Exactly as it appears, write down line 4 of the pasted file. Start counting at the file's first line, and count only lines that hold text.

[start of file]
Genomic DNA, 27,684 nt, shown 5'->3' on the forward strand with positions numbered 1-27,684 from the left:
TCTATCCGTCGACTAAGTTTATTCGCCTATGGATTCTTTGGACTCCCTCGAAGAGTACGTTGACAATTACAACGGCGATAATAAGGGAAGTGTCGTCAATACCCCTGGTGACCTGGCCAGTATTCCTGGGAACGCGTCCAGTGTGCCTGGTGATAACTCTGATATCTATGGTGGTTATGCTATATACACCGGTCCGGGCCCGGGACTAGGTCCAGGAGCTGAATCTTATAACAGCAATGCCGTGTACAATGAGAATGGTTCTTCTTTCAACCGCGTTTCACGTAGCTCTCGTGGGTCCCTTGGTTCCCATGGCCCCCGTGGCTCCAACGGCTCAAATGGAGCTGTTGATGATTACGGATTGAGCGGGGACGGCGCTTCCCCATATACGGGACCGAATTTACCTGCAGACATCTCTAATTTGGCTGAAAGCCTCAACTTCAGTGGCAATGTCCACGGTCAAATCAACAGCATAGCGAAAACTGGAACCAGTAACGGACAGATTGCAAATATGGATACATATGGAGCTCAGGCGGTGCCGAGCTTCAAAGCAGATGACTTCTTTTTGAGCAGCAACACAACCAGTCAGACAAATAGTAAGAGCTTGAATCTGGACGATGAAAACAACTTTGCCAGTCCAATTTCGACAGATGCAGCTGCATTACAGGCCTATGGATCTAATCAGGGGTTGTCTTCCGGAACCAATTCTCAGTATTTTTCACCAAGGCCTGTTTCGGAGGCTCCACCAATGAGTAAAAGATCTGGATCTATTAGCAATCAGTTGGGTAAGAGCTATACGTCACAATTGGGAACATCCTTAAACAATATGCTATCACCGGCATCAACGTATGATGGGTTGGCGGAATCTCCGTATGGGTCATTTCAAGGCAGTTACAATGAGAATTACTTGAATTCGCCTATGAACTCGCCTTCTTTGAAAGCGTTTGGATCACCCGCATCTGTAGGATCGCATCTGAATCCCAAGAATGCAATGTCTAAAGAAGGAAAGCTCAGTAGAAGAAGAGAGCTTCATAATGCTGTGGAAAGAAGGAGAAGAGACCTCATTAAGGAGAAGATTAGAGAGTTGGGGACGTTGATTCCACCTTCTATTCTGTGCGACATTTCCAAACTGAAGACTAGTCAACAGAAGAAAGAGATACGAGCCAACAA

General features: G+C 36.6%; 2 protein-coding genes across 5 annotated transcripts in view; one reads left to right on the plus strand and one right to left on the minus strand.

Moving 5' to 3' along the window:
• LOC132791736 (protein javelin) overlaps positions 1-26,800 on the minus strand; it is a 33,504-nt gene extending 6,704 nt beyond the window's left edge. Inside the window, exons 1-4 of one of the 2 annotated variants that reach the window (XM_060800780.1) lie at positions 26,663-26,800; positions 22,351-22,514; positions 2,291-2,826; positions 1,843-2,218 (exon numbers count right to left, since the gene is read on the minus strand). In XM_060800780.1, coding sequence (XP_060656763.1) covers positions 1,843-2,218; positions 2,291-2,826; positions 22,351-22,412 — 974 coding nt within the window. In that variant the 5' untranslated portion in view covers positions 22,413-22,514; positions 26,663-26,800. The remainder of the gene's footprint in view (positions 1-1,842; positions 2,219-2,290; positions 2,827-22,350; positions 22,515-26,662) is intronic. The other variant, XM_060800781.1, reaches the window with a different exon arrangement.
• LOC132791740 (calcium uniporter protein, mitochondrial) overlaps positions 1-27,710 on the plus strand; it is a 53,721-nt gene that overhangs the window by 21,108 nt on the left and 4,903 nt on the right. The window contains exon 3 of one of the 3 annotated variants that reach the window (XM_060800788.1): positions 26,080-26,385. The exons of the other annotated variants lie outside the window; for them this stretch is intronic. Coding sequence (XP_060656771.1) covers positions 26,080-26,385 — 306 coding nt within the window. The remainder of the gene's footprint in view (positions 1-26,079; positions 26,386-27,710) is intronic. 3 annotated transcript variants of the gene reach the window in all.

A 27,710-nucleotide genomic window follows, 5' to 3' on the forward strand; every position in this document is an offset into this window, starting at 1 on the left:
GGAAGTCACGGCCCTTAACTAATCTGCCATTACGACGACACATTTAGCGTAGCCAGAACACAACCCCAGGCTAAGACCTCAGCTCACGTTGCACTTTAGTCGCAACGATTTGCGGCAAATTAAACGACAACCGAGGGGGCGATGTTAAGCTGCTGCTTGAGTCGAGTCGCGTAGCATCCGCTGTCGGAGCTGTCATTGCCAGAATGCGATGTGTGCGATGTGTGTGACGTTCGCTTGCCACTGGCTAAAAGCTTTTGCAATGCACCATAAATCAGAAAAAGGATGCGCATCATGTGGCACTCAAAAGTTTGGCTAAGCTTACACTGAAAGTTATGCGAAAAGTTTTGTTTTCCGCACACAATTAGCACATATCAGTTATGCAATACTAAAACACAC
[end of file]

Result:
Moving 5' to 3' along the window: